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ATEL # 2666; K. V. Sokolovsky (MPIfR/ASC Lebedev), F. K. Schinzel (MPIfR), S. E. Healey (Stanford/KIPAC), D. Donato (NASA/GSFC), E. Wallace (U. Washington), M. Boeck (Remeis Obs./ECAP); on behalf of the Fermi Large Area Telescope Collaboration
on 9 Jun 2010; 8:46 UT
Password Certification: Frank Schinzel (firstname.lastname@example.org)
Subjects: Gamma Ray, >GeV, Request for Observations, AGN, Quasars, Transients
Referred to by ATEL #: 2679, 2728
The Large Area Telescope (LAT), one of the two instruments on the Fermi Gamma-ray Space Telescope, has observed an increasing gamma-ray flux from a new source positionally consistent with PKS 1915-458 (19:19:16.66 -45:43:38.4, J2000) a flat spectrum radio quasar at z=2.47 (Jackson et al. 2002, A&A, 386, 97). The redshift is unusually high for a flaring LAT blazar, however not unprecedented (ATEL #2217).
Preliminary analysis indicates that the source on June 04, 2010 was in a high state with a gamma-ray flux (E>100MeV) of (0.36 +/-0.15) x10^-6 photons cm^-2 s^-1 (errors are statistical only) and a detection significance of slightly greater than 5 sigma. The likelihood analysis for the time interval June 01 00:00 - 05 12:00 (UT) leads to the best fit gamma-ray position: 19:18:17.28 -45:46:17.0 (J2000, with the 68% error circle radius of 13'), ~3.5 deg away from the nearest known gamma-ray source (Abdo et al. 2010, ApJS, 188, 405). The gamma-ray flux for the 5-day time interval is (0.23 +/-0.07) x10^-6 photons cm^-2 s^-1. The source was previously detected on a 5-day timescale at comparable flux levels during the first two weeks of May 2010, and with lower flux on monthly timescale in October 2008.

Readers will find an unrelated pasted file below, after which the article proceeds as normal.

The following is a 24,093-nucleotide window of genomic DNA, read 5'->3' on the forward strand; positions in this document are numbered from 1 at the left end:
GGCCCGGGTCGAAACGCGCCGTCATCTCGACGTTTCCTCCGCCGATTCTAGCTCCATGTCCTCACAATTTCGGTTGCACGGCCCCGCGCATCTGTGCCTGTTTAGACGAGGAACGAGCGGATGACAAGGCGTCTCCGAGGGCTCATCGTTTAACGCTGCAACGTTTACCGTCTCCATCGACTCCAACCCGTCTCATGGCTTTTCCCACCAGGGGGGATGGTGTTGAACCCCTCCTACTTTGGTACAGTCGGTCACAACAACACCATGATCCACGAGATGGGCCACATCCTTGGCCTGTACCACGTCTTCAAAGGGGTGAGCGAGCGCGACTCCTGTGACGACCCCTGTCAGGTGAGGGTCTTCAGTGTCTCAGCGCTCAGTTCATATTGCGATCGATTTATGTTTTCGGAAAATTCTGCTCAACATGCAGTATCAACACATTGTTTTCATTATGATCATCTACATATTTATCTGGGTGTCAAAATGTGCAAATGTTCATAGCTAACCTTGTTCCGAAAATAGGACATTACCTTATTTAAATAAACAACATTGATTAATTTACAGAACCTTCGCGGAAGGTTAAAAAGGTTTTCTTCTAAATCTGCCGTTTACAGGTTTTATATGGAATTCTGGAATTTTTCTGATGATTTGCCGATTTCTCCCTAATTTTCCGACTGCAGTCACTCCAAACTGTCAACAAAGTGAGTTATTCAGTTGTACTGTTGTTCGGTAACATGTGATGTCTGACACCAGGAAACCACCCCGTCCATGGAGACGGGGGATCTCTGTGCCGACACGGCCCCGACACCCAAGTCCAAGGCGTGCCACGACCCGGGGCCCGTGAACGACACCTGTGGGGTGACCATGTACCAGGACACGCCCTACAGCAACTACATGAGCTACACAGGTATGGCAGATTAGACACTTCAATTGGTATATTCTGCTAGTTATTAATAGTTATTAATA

The redshift of PKS 1915-458 reported by Jackson et al. is taken from a private communication with N. Tasker, no details about the observation technique and reliability of the measurement are provided. We strongly encourage multi-wavelength observations, especially spectroscopy which could confirm the value of the source redshift. For this source the Fermi LAT contact person is F. K. Schinzel (email@example.com).
The Fermi LAT is a pair conversion telescope designed to cover the energy band from 20 MeV to greater than 300 GeV. It is the product of an international collaboration between NASA and DOE in the U.S. and many scientific institutions across France, Italy, Japan and Sweden.